President Abdullah Gul, speaking as he visited Soma on Thursday, said he was sure the investigation already begun would “shed light” on what regulations are needed. “Whatever is necessary will be done,” he said.

1 Comment

  • Kleber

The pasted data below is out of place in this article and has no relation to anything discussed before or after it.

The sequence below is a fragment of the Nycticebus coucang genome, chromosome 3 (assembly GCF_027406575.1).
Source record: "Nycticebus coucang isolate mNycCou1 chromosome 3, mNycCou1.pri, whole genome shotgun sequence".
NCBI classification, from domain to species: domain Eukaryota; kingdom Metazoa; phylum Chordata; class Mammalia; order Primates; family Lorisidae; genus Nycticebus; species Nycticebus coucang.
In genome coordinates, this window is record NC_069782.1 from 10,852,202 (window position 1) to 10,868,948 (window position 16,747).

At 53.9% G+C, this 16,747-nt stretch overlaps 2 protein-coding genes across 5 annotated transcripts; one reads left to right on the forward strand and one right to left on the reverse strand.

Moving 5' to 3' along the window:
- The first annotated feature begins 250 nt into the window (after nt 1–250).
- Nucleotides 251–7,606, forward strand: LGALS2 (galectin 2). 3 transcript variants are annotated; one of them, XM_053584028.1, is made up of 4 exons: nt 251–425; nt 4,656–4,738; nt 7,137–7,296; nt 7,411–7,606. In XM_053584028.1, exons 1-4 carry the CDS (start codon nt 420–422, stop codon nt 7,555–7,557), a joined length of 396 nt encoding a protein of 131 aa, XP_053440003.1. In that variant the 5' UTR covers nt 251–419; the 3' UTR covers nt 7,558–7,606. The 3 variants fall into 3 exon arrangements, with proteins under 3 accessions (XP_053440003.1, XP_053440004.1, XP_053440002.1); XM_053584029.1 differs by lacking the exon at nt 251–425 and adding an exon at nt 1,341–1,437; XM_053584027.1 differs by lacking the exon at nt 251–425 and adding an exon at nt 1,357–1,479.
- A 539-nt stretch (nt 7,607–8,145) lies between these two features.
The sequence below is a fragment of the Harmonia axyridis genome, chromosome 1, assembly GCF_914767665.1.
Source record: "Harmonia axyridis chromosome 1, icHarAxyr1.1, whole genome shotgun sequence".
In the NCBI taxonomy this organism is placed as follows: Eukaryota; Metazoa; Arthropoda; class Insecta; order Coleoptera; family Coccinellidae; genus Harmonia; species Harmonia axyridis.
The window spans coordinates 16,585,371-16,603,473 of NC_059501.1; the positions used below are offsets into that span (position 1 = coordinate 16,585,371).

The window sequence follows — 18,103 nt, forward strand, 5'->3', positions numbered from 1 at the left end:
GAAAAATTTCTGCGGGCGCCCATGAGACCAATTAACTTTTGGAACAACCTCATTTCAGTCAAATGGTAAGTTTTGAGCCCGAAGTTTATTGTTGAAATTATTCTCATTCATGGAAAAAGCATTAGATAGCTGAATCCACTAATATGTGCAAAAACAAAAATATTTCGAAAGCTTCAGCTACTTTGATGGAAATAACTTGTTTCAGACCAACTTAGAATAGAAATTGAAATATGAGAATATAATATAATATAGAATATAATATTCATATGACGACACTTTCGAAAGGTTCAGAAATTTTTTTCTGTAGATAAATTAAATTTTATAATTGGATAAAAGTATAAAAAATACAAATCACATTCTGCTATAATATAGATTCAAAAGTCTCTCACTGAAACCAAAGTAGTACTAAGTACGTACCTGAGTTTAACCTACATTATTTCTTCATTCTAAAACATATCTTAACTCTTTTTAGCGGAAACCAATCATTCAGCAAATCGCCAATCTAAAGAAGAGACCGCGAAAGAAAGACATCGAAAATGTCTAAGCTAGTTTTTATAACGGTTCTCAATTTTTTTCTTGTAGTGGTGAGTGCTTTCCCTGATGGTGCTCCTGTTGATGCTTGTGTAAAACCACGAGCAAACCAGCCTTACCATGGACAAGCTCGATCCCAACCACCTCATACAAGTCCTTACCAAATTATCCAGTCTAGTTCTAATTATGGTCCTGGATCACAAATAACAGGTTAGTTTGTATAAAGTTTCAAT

The scenario for how this would begin is by Iran atcitkang the US or its interests. Its not going to begin by the US atcitkang Iran first. There’s a zero percent possibility of the US doing this preemptively. If the media could see past their ideology, they would qucikly grasp this. Is the Turkish leadership simply echoing the main stream media talking points in its statement? Are they saying they will not allow NATO to use their territory in a preemptive attack by America and its “allies” in NATO? Would their position change if the US was attacked and needed to respond in self defense? Somehow I think not. If there would be one good thing that would come out of such a thing, it would be that American leadership would finally have no choice but to drop the pretense that Turkey is somehow a friend of America.Does anyone really believe that NATO members would really help Aemrica in any way in attack on Iran? Anyone who allows facts and not ideology to rule their analysis would know that NATO would not help us.If I know there is zero possibility of an American preemptive attack on Iran and that there is no way NATO would assist in any American attack on Iran in any shape or form, the Turkish leader must know this too. As such, why make this statement now. It seems wholly unnecessary unless he knows something we don’t. Perhaps the Iranian attack on America is imminent and he wishes to be crystal clear to the Iranians and possibly the Russians and Chinese what his position is. There is another way America could be drawn into a war with Iran. Since there have been talks of positioning American troops in Israel, they could be drawn into a fight if Iran attacks Israel. Actually Iran will probably attack Israel and America at the same time. Israeli citizens have been trained in basic defense such as how to use gas masks and how to survive chemical attacks and Americans generally have not, Israel would be in a much better position to actually be able to defend itself and to actually respond to the attack than Aemrica would be.